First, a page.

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About this book
About this book
The book investigates biogeographic links between SE Asia and Australasia which go back more than 500 million years.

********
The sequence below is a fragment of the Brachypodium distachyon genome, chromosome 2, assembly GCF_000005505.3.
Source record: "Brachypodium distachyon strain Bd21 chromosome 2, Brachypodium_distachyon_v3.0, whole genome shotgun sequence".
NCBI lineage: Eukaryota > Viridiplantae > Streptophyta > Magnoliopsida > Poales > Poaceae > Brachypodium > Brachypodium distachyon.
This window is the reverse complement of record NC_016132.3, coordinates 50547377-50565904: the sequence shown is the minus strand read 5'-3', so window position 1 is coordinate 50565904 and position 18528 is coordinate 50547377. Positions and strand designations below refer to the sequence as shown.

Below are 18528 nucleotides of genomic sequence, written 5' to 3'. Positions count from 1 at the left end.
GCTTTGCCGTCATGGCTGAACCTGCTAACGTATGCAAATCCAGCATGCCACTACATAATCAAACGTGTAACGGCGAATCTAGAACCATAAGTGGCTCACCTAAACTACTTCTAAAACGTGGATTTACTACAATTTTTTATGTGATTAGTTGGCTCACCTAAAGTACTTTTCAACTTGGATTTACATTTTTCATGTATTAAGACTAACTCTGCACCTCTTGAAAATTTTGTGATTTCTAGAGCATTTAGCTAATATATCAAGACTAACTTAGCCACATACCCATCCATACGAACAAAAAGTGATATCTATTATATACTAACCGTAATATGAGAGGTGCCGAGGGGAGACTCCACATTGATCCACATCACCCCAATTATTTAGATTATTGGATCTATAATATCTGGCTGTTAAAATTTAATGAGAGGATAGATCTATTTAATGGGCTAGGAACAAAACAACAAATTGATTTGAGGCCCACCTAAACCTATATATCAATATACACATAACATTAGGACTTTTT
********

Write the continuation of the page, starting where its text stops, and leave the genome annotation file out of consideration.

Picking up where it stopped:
This multidisciplinary book focuses on the relationships and interactions between palaeobiogeography, biogeography, dispersal, vicariance, migrations and evolution of organisms in the SE Asia-Australasian region. The book investigates biogeographic links between SE Asia and Australasia which go back more than 500 million years. It also focuses on the links between geological evolution and biological migrations and evolution in the region. It was in the SE Asian region that Alfred Russell Wallace established his biogeographic line, now known as Wallace's Line, which was the beginning of biogeography. Wallace also independently developed his theory of evolution based on his work in this area.;The book brings together, for the first time, geologists, palaeontologists, zoologists, botanists, entomologists, evolutionary biologists and archaeologists, in the one volume, to relate the region's geological past to its present biological peculiarities. The book is organized into six sections. Section 1 Paleobiogeographic Background provides overviews of the geological and tectonic evolution of SE Asia-Australasia, and changing patterns of land and sea for the last 540 million years. Section 2 Palaeozoic and Mesozoic Geology and Biogeography discusses Palaeozoic and Mesozoic biogeography of conodonts, brachiopods, plants, dinosaurs and radiolarians and the recognition of ancient biogeographic boundaries or Wallace Lines in the region. Section 3 Wallace's Line focuses on the biogeographic boundary established by Wallace, including the history of its establishment, its significance to biogeography in general and its applicability in the context of modern biogeography.;Section 4 Plant biogeography and evolution includes discussion on primitive angiosperms, the diaspora of the southern rushes, and environmental, climatic and evolutionary implications of plants and palynomorphs in the region. The biogeography and migration of insects, butterflies, birds, rodents and other non-primate mammals is discussed in section 5, Non Primates. The final section 6 Primates focuses on the biogeographic radiation, migration and evolution of primates and includes papers on the occurrence and migration of early hominids and the requirements for human colonization of Australia.